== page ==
The IURC modified the settlement agreement as previously agreed to by the parties to: require Duke Energy Indiana to credit customers for cost control incentive payments which the IURC found to be unwarranted as a result of delays that arose from project cost overruns; and provide that if Duke Energy Indiana should recover more than the project costs absorbed by Duke Energy’s shareholders through litigation, any surplus must be returned to the Duke Energy Indiana’s ratepayers.

In December 2012, Duke Energy Indiana filed an arbitration action against General Electric and Bechtel Corp. in connection with their work at the Edwardsport IGCC. Duke Energy Indiana is seeking damages of not less than $560m. Duke Energy Indiana cannot predict the outcome of this matter, Duke noted in the Form 10-Q.

Over the course of construction of the project, Duke Energy Indiana recorded pre-tax charges of approximately $897m related to the Edwardsport project including the settlement agreement discussed above.

The Joint Intervenors have appealed the IURC order approving the April 2012 settlement agreement and other related regulatory orders to the Indiana Court of Appeals. The Appellants’ brief is due Sept. 9, and a final decision is anticipated mid-2014.

Duke gets ready to shut down a lot of coal-fired capacity

Separately, on April 10, the IURC approved Duke Energy Indiana’s filed plan for the addition of certain environmental pollution control projects on several of its coal-fired units in order to comply with existing and proposed environmental rules and regulations. The expenditures approved in the plan will be presented for recovery in Duke Energy Indiana’s semi-annual environmental cost recovery rider.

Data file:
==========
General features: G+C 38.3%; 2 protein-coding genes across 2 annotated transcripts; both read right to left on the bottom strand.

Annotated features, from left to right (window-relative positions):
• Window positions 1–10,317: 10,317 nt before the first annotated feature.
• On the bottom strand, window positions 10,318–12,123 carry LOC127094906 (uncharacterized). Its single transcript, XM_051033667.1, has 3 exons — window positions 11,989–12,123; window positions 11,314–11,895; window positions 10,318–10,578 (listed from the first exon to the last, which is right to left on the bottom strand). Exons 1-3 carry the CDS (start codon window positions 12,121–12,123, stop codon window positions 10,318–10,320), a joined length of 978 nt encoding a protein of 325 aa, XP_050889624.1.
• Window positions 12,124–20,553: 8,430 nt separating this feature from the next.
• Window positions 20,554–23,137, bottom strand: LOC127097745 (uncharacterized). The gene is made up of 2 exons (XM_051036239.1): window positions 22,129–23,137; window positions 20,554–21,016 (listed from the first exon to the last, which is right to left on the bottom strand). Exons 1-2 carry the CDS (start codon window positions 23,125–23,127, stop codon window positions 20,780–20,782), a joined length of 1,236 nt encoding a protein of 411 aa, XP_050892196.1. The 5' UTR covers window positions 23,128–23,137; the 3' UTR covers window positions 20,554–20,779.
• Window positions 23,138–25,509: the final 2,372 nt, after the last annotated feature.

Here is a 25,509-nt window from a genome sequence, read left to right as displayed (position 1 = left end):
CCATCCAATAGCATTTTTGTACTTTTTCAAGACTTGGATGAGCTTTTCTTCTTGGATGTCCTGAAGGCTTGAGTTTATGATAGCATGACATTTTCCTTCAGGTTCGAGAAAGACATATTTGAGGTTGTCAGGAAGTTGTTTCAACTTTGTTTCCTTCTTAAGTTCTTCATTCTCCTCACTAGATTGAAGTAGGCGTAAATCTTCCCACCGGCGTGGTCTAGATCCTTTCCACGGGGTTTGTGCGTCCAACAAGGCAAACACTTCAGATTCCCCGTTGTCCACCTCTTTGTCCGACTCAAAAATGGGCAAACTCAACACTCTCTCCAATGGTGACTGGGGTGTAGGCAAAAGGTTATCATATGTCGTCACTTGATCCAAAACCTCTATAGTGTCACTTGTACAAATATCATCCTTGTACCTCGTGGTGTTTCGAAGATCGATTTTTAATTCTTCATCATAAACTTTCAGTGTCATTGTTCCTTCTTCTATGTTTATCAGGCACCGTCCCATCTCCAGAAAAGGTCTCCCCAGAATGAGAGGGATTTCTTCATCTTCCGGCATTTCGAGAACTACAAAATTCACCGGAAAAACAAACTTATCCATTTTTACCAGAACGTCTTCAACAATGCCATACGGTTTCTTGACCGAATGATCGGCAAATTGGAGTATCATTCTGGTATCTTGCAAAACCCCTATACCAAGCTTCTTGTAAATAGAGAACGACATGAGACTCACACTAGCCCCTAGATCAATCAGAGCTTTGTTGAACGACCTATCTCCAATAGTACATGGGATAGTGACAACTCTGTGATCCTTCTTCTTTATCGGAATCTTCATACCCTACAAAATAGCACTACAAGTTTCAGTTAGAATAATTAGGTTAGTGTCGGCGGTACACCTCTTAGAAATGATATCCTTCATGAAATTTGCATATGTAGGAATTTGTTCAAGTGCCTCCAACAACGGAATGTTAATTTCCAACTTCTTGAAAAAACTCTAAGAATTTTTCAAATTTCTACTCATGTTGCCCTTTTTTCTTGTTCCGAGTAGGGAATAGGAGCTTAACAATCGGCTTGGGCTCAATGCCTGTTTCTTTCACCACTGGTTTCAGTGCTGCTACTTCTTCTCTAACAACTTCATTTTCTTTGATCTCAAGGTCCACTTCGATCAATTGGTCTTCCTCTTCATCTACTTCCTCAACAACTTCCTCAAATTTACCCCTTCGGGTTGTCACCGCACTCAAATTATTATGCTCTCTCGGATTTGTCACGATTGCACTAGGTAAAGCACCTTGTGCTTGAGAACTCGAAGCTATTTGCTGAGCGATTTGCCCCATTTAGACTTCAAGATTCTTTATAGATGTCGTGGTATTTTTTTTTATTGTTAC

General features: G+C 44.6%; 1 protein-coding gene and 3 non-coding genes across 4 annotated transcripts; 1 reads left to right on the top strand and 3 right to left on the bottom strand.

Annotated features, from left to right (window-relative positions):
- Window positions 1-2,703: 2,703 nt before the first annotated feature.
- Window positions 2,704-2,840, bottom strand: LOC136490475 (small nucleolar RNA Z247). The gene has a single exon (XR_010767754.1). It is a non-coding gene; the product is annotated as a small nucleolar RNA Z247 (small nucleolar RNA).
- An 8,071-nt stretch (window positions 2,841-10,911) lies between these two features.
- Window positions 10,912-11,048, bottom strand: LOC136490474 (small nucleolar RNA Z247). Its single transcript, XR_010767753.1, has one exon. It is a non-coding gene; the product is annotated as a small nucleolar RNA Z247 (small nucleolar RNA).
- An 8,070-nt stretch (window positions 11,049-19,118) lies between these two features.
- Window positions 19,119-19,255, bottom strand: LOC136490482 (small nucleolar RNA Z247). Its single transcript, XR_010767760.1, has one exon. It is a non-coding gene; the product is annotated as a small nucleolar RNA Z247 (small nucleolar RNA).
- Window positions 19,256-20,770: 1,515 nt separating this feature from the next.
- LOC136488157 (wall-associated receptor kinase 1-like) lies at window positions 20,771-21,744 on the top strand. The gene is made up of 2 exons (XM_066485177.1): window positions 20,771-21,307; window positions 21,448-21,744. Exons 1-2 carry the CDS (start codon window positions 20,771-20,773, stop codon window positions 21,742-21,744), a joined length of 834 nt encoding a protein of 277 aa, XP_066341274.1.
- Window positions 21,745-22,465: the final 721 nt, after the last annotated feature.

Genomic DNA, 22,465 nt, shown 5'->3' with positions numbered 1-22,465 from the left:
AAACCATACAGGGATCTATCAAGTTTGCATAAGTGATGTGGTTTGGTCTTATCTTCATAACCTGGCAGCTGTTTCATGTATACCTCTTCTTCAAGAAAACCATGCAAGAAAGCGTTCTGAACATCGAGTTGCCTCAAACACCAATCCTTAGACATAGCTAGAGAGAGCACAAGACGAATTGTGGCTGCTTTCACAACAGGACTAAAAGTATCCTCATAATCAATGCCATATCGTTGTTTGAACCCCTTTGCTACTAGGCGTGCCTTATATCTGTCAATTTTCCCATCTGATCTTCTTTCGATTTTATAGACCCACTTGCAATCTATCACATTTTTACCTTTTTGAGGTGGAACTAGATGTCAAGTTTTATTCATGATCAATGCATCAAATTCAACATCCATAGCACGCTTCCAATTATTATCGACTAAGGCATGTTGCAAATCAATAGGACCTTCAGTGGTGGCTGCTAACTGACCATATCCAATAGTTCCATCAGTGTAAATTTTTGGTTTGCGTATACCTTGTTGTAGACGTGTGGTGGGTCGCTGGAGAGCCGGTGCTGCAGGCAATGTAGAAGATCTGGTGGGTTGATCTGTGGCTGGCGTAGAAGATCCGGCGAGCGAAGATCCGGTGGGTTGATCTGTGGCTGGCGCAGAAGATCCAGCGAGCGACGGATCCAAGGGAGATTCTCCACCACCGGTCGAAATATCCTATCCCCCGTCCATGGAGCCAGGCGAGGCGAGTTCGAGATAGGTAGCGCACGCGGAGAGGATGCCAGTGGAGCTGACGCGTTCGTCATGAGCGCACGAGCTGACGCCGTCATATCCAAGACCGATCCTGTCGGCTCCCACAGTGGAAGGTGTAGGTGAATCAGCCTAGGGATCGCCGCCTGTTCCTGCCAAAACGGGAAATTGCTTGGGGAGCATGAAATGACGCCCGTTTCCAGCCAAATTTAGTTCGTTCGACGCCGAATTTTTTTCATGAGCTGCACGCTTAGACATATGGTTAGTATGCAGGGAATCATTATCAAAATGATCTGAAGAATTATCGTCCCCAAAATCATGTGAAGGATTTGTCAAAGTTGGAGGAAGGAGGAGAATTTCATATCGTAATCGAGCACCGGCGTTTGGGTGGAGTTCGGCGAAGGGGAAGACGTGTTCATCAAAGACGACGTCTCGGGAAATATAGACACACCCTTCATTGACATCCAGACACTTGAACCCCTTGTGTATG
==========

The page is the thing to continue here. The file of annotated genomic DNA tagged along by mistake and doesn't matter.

The plan calls for a combination of selective catalytic reduction (SCR), dry sorbent injection systems for SO3 mitigation, activated carbon injection systems and/or mercury re-emission chemical injection systems. The capital costs are estimated at $395m (excluding AFUDC). Duke Energy Indiana also indicated that it preliminarily anticipates the retirement of the coal-fired Wabash River Units 2 through 5 in 2015 and is still evaluating future equipment additions or retirement of Wabash River Unit 6.

Across the Duke Energy system, the potential or firm coal unit early retirements include;

  • Duke Energy Carolinas, Lee Units 1 and 2 (excludes 170 MW Lee Unit 3 that is expected to be converted to gas in 2014);
  • Duke Energy Progress, Sutton Station, which is expected to be retired by the end of 2013;
  • Duke Energy Florida, Crystal River Units 1 and 2;
  • Duke Energy Ohio, Beckjord Station Units 2 through 6 and Miami Fort Unit 6; and
  • Duke Energy Indiana, Wabash River Units 2 through 6 (Wabash River Unit 6 is being evaluated for potential conversion to gas).